Managers and Supervisors

(32) Supervisors are responsible for overseeing the health and safety of people in their area of responsibility using hazardous chemicals, specifically:

  1. ensuring SDSs are available for all hazardous chemicals used in their area of responsibility;
  2. ensuring UQ workers are aware of where to source SDSs (especially relevant to First Aid Officers);
  3. ensuring UQ workers know how to interpret the content of an SDS;
  4. providing training, if required;
  5. developing SDSs in situations where they are either not available for chemicals purchased or where chemicals are produced for research, as a waste product or for analysis by the area; and before supply and use by others (e.g., collaborators); and
  6. reviewing SDSs when required.

UQ Workers

(33) UQ workers that use hazardous chemicals must:

  1. be aware of where to source the SDSs for the chemicals they are using (Chemwatch and/or local copy);
  2. use relevant SDSs when conducting a risk assessment in UQSafe;
  3. know how to interpret the content of an SDS and seeking training as required;
  4. develop SDSs when they are manufacturing chemicals for research, as a waste product, or for analysis;
  5. review SDSs when required if a manufacturer or importer; and
  6. request SDSs from suppliers if not available in Chemwatch or locally.

Health, Safety and Wellness Managers

(34) HSW Managers are responsible for providing organisational units and/or local areas with education, advice and support regarding SDSs.

Health, Safety and Wellness Division

(35) Health, Safety and Wellness Division is responsible for:

  1. ensuring Chemwatch remains functional and accessible to UQ workers; and
  2. ensuring any compliance issues regarding SDSs that are identified are rectified in a timely manner through periodic auditing.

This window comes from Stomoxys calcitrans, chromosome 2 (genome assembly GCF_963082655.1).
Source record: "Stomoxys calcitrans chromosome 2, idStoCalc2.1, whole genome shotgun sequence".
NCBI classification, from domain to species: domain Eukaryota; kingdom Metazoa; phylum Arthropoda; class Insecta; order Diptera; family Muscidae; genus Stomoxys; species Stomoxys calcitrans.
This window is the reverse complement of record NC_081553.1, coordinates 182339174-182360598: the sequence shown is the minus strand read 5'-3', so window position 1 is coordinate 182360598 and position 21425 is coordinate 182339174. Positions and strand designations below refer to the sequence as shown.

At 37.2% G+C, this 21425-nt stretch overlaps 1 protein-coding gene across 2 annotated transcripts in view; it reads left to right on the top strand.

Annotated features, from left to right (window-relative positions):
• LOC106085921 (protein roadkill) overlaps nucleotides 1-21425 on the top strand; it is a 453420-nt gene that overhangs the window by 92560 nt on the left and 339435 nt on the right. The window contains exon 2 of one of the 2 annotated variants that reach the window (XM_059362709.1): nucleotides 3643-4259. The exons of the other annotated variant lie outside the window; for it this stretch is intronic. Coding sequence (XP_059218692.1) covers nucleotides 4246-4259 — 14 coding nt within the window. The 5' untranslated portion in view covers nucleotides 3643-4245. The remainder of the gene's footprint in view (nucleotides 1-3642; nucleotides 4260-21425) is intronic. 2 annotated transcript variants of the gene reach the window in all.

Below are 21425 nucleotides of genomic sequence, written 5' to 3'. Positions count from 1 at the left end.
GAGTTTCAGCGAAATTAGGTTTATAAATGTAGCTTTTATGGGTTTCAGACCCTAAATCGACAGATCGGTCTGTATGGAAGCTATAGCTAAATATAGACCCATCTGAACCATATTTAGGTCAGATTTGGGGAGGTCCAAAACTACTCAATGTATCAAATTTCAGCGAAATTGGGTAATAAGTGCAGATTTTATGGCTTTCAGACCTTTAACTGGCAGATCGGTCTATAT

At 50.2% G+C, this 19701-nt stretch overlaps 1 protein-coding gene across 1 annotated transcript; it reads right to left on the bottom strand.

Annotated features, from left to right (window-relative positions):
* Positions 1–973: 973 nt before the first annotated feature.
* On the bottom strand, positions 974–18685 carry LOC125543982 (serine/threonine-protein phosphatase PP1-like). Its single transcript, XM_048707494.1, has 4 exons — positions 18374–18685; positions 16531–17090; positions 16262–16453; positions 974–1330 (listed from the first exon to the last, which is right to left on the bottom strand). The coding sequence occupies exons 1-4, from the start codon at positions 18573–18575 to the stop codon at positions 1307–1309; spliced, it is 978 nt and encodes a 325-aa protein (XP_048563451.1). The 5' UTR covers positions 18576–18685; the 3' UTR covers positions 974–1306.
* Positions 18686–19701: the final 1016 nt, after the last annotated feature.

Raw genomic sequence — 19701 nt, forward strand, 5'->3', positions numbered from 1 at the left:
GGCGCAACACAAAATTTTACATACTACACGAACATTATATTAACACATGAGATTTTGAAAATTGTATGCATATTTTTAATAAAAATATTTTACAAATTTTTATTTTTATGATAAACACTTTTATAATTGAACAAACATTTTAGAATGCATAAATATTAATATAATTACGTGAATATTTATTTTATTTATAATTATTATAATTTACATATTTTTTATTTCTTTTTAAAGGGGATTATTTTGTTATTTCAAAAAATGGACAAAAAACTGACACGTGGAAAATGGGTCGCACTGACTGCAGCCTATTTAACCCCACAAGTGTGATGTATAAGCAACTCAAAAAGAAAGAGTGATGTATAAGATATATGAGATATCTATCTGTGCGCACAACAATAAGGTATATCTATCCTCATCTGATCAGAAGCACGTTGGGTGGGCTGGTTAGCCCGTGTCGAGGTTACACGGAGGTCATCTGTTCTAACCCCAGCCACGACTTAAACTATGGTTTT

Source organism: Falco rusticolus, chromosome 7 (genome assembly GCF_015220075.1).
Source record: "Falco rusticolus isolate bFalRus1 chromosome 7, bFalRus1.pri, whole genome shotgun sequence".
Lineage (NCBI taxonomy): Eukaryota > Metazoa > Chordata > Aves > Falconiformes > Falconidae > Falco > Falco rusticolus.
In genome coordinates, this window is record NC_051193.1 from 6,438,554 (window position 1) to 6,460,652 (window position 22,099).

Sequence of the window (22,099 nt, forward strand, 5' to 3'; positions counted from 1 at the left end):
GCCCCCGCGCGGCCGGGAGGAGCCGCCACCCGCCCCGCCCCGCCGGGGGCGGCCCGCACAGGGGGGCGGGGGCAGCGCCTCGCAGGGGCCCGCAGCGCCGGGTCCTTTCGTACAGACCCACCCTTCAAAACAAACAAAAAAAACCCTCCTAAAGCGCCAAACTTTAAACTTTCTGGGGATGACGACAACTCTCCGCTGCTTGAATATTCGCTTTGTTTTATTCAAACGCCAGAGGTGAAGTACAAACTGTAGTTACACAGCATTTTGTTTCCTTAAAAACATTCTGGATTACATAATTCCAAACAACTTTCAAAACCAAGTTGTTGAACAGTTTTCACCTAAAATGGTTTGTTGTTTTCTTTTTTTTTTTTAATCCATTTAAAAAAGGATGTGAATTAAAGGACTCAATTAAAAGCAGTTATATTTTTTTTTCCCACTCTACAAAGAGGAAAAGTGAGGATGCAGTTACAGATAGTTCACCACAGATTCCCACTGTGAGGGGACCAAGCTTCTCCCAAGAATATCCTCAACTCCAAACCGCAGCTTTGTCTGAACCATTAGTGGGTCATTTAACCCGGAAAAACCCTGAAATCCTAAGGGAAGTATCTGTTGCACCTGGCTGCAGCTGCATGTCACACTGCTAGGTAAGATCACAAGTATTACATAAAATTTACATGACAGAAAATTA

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Section 4 - Appendix

Definitions

Term Definition
CAS number CAS Registry Number, also referred to as CASRN or CAS Number, is a unique numerical identifier assigned by the Chemical Abstracts Service (CAS) to every chemical substance described in the open scientific literature. It provides unambiguous identification. The SciFinder online database substance identifier can be used to match substance names with the correct CAS number and is available through the UQ Library.
Global Harmonisation System of Classification and Labelling of Chemicals (GHS) Developed by the United Nations to create a single, global methodology for chemical classification and hazard communication using labelling and SDS.
Import To bring goods or services into a country from abroad, e.g., purchasing a chemical directly from a supplier based outside Australia, rather than via an Australian distributor.
Manufacture To make/produce a chemical, e.g., synthesis of a novel chemical in a laboratory.
Person in Control of a Business or Undertaking (PCBU) A PCBU is a 'person conducting a business or undertaking'. The business or undertaking can be conducted alone or with others, and can be not-for-profit or for gain.

A PCBU can be:

- a CEO or agency head;
- an organisation – a company, an unincorporated association or a partnership;
- a sole trader (for example a self-employed person);
- a government department;
- a public authority (including a municipal council).

An elected member of a municipal council acting in that capacity is not a PCBU.
Safety Data Sheet (SDS) document containing information on the health, safety and environmental aspects of a material or chemical for the purposes of storing, using and disposing of the substance in a safe way.
Supply provide a substance to a person outside of the work group, whether or not on a commercial basis. For example, providing a novel compound to scientific collaborators for further experimentation.
UQSafe UQ online system for recording risk assessments, injuries/illness, near miss and hazard reporting and certifications.
UQ workers For the purposes of this Guideline includes:

- Staff - continuing, fixed-term, research (contingent funded) and casual staff;
- Contractors, subcontractors and consultants working under UQ systems and control (e.g. contingent workers);
- Visiting academics and researchers;
- Academic title holders, visiting academics, Emeritus Professors, adjunct and honorary title‚Ä'holders, Industry Fellows and conjoint appointments;
- Higher Degree by Research students; and
- Volunteers and students undertaking work experience.